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Monday, March 30, 2020

Strong and Weak Management: The Case of American Bus Companies and Regional Transit Authorities

By the end of the 2010’s, city officials in several American cities were rethinking bus service in a fundamental way; the passenger-fare revenue model was being questioned, and in some cases replaced with a model that fit better with serving poor people and changed local business environments. Yet the downside effects on the bus companies of trends, especially regarding ridership, may have been the result of internal organizational factors immune to a change in the revenue model. I contend that city officials and the managers of bus companies should resist the temptation to view a new model as a cure precisely because some problems, internal to the companies, could go on and silently undermine analysis of the new model such that it could erroneously be discontinued. To be sure, being willing to question a longstanding model is a mark of managerial strength. Indeed, it is precisely the managers of bus companies and regional authorities who are mired in longstanding assumptions who would tend to have the most difficulty in dealing with troublesome internal problems.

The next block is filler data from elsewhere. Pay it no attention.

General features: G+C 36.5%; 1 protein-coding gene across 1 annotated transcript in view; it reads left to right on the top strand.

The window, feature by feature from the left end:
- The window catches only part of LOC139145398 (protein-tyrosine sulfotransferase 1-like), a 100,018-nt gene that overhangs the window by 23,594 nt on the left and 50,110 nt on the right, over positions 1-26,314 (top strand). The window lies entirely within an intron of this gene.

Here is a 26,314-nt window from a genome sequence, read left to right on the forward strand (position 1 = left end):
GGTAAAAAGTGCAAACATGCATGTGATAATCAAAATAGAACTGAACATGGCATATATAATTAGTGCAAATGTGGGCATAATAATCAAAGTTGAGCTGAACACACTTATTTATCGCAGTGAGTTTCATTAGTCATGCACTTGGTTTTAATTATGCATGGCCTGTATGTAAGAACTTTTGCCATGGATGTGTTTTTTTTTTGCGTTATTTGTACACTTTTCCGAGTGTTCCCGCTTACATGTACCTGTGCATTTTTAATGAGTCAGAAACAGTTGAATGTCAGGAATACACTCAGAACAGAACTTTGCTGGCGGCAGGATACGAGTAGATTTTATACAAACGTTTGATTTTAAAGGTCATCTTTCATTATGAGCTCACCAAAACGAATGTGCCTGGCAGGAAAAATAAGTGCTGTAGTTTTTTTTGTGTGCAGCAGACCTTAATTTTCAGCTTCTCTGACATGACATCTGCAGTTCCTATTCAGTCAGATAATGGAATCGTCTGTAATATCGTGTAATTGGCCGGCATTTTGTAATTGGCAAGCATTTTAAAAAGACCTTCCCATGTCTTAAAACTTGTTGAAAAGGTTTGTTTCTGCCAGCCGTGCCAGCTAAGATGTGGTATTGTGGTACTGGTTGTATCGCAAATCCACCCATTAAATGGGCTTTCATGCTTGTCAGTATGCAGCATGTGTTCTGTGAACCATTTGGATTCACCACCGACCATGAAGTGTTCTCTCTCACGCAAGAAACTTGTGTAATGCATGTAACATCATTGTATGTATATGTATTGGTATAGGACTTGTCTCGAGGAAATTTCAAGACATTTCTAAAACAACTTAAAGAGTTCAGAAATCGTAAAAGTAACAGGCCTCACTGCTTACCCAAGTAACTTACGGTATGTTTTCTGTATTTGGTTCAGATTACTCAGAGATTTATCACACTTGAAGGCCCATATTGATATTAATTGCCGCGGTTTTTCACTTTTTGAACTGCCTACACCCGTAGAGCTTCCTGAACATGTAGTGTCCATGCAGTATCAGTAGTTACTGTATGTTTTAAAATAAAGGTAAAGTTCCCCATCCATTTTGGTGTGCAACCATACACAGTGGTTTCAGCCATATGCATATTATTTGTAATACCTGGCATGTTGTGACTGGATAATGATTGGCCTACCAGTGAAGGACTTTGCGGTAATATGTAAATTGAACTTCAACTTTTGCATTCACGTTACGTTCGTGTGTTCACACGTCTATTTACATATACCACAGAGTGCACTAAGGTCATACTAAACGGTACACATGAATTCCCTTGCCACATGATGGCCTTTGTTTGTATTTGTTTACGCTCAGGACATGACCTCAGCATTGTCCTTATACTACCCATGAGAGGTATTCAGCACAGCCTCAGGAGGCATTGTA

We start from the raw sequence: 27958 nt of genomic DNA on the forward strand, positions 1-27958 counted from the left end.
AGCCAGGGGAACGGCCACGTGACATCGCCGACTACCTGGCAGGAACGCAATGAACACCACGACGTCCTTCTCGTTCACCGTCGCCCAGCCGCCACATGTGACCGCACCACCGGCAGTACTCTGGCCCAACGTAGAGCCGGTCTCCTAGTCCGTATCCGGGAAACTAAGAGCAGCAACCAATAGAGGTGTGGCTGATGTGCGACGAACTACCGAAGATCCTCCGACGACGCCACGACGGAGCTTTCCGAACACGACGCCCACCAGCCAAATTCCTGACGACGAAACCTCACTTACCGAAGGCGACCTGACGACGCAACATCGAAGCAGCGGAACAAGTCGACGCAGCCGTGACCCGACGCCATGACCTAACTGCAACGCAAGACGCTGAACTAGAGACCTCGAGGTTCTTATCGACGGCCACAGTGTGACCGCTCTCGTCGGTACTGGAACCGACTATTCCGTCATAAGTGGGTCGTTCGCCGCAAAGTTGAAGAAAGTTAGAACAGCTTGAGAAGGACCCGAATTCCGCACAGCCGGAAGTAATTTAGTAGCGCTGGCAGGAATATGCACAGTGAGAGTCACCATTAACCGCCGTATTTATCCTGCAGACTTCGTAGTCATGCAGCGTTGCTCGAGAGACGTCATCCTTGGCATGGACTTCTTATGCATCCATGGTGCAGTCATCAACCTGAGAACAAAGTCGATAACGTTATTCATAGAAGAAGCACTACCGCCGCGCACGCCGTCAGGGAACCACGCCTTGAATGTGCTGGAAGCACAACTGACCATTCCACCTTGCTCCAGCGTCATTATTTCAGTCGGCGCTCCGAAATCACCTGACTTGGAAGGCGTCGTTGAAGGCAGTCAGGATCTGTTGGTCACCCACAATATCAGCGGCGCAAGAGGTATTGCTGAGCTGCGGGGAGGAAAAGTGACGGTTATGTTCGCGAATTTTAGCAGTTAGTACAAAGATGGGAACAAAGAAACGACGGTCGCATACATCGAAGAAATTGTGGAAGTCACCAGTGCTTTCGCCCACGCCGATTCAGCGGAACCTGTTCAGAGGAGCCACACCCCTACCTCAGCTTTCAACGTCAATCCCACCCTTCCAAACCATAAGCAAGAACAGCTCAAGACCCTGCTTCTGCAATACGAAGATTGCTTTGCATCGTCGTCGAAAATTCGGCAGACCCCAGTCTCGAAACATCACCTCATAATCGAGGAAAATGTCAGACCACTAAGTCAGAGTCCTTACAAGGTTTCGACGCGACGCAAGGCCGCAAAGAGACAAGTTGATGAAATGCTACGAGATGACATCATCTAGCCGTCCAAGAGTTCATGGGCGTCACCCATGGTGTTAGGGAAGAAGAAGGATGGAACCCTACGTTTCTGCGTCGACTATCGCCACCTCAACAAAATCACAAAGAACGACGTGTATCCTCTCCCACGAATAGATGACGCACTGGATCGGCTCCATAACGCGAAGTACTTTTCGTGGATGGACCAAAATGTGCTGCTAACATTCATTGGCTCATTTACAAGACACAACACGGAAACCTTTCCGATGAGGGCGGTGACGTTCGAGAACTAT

Pope Benedict and Pope Francis: Power and Papacy

Power is seductive, even within religious organizations. It is like a drug in that denial can accompany an instinctual urge for immediate power even at the expense of the person’s own credibility. Put another way, self-discipline can easily succumb to the urge for power, even if the person has previously foreswore acting on that urge. Warped discernment between minor and major issues can also occur from the gravity of the instinctual urge. For example, a cleric may choose to break his or her decision to disavow acting on the urge in part because he or she incorrectly views the issue at hand to be a major one, when in fact it is not, at least as far as the religion is concerned. As in the case of a drug, perception, judgment and cognition may be impaired, or warped, by the urge itself. The Roman Catholic ex-Pope Joe Ratzinger (Pope Benedict XVI) is a case in point.